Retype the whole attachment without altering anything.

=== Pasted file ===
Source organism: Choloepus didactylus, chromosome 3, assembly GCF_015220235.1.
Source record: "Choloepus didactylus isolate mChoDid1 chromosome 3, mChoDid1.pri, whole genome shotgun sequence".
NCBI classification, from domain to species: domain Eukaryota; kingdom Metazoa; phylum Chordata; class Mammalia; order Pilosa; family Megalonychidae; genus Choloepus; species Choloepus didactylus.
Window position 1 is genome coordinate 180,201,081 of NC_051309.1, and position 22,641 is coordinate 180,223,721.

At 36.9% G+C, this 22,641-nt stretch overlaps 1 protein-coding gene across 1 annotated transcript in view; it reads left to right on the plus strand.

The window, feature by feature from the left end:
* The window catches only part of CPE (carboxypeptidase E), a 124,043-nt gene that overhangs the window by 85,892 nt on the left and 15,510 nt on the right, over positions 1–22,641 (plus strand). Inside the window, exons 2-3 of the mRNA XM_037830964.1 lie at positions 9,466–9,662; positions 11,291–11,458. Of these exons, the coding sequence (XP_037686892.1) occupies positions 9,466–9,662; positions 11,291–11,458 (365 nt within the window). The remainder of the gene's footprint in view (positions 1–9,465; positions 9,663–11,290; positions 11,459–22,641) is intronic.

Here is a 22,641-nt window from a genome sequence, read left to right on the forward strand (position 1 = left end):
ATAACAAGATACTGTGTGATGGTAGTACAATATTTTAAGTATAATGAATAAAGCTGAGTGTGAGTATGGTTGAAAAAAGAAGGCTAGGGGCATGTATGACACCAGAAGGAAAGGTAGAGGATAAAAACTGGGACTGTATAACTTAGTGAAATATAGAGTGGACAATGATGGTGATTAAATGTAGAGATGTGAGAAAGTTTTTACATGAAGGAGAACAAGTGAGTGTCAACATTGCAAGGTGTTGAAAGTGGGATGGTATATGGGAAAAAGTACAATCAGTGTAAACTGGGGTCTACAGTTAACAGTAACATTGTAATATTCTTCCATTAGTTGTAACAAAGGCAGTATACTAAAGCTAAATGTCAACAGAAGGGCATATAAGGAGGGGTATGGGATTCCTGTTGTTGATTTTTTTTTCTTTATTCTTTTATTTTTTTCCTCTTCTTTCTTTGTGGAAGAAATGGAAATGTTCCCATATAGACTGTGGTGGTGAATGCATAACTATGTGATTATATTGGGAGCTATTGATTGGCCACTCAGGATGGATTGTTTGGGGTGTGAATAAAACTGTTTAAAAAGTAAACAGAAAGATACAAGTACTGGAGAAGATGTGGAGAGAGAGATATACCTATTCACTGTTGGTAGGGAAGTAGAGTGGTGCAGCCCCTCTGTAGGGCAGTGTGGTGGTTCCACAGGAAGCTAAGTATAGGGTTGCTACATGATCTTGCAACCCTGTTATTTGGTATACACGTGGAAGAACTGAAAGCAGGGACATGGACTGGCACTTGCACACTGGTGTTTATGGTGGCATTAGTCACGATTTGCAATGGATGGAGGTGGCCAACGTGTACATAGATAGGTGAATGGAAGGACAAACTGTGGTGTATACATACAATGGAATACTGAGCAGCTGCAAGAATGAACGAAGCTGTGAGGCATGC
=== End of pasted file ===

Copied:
Source organism: Choloepus didactylus, chromosome 3, assembly GCF_015220235.1.
Source record: "Choloepus didactylus isolate mChoDid1 chromosome 3, mChoDid1.pri, whole genome shotgun sequence".
NCBI classification, from domain to species: domain Eukaryota; kingdom Metazoa; phylum Chordata; class Mammalia; order Pilosa; family Megalonychidae; genus Choloepus; species Choloepus didactylus.
Window position 1 is genome coordinate 180,201,081 of NC_051309.1, and position 22,641 is coordinate 180,223,721.

At 36.9% G+C, this 22,641-nt stretch overlaps 1 protein-coding gene across 1 annotated transcript in view; it reads left to right on the plus strand.

The window, feature by feature from the left end:
* The window catches only part of CPE (carboxypeptidase E), a 124,043-nt gene that overhangs the window by 85,892 nt on the left and 15,510 nt on the right, over positions 1–22,641 (plus strand). Inside the window, exons 2-3 of the mRNA XM_037830964.1 lie at positions 9,466–9,662; positions 11,291–11,458. Of these exons, the coding sequence (XP_037686892.1) occupies positions 9,466–9,662; positions 11,291–11,458 (365 nt within the window). The remainder of the gene's footprint in view (positions 1–9,465; positions 9,663–11,290; positions 11,459–22,641) is intronic.

Here is a 22,641-nt window from a genome sequence, read left to right on the forward strand (position 1 = left end):
ATAACAAGATACTGTGTGATGGTAGTACAATATTTTAAGTATAATGAATAAAGCTGAGTGTGAGTATGGTTGAAAAAAGAAGGCTAGGGGCATGTATGACACCAGAAGGAAAGGTAGAGGATAAAAACTGGGACTGTATAACTTAGTGAAATATAGAGTGGACAATGATGGTGATTAAATGTAGAGATGTGAGAAAGTTTTTACATGAAGGAGAACAAGTGAGTGTCAACATTGCAAGGTGTTGAAAGTGGGATGGTATATGGGAAAAAGTACAATCAGTGTAAACTGGGGTCTACAGTTAACAGTAACATTGTAATATTCTTCCATTAGTTGTAACAAAGGCAGTATACTAAAGCTAAATGTCAACAGAAGGGCATATAAGGAGGGGTATGGGATTCCTGTTGTTGATTTTTTTTTCTTTATTCTTTTATTTTTTTCCTCTTCTTTCTTTGTGGAAGAAATGGAAATGTTCCCATATAGACTGTGGTGGTGAATGCATAACTATGTGATTATATTGGGAGCTATTGATTGGCCACTCAGGATGGATTGTTTGGGGTGTGAATAAAACTGTTTAAAAAGTAAACAGAAAGATACAAGTACTGGAGAAGATGTGGAGAGAGAGATATACCTATTCACTGTTGGTAGGGAAGTAGAGTGGTGCAGCCCCTCTGTAGGGCAGTGTGGTGGTTCCACAGGAAGCTAAGTATAGGGTTGCTACATGATCTTGCAACCCTGTTATTTGGTATACACGTGGAAGAACTGAAAGCAGGGACATGGACTGGCACTTGCACACTGGTGTTTATGGTGGCATTAGTCACGATTTGCAATGGATGGAGGTGGCCAACGTGTACATAGATAGGTGAATGGAAGGACAAACTGTGGTGTATACATACAATGGAATACTGAGCAGCTGCAAGAATGAACGAAGCTGTGAGGCATGC